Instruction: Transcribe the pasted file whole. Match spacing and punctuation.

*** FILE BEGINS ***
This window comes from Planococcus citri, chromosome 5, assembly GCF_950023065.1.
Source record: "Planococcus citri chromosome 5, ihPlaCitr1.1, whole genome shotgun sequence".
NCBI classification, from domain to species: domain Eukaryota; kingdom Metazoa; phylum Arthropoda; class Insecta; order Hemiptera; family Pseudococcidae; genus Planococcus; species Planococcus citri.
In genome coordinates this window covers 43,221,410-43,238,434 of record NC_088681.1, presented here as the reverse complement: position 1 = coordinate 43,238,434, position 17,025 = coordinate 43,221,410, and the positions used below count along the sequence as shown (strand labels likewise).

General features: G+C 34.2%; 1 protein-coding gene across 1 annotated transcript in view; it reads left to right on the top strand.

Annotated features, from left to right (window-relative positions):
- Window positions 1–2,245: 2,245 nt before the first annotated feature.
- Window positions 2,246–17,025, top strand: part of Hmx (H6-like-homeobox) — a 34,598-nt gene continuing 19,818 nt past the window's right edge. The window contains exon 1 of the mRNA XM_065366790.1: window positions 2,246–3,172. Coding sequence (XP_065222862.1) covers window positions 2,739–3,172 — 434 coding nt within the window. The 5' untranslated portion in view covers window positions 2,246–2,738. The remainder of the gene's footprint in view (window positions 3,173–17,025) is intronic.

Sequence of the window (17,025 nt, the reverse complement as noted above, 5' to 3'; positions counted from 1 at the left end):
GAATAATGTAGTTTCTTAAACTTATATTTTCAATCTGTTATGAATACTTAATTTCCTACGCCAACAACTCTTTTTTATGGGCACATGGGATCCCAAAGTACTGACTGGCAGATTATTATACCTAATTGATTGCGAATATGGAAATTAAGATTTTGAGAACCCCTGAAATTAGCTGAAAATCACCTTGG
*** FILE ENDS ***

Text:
This window comes from Planococcus citri, chromosome 5, assembly GCF_950023065.1.
Source record: "Planococcus citri chromosome 5, ihPlaCitr1.1, whole genome shotgun sequence".
NCBI classification, from domain to species: domain Eukaryota; kingdom Metazoa; phylum Arthropoda; class Insecta; order Hemiptera; family Pseudococcidae; genus Planococcus; species Planococcus citri.
In genome coordinates this window covers 43,221,410-43,238,434 of record NC_088681.1, presented here as the reverse complement: position 1 = coordinate 43,238,434, position 17,025 = coordinate 43,221,410, and the positions used below count along the sequence as shown (strand labels likewise).

General features: G+C 34.2%; 1 protein-coding gene across 1 annotated transcript in view; it reads left to right on the top strand.

Annotated features, from left to right (window-relative positions):
- Window positions 1–2,245: 2,245 nt before the first annotated feature.
- Window positions 2,246–17,025, top strand: part of Hmx (H6-like-homeobox) — a 34,598-nt gene continuing 19,818 nt past the window's right edge. The window contains exon 1 of the mRNA XM_065366790.1: window positions 2,246–3,172. Coding sequence (XP_065222862.1) covers window positions 2,739–3,172 — 434 coding nt within the window. The 5' untranslated portion in view covers window positions 2,246–2,738. The remainder of the gene's footprint in view (window positions 3,173–17,025) is intronic.

Sequence of the window (17,025 nt, the reverse complement as noted above, 5' to 3'; positions counted from 1 at the left end):
GAATAATGTAGTTTCTTAAACTTATATTTTCAATCTGTTATGAATACTTAATTTCCTACGCCAACAACTCTTTTTTATGGGCACATGGGATCCCAAAGTACTGACTGGCAGATTATTATACCTAATTGATTGCGAATATGGAAATTAAGATTTTGAGAACCCCTGAAATTAGCTGAAAATCACCTTGG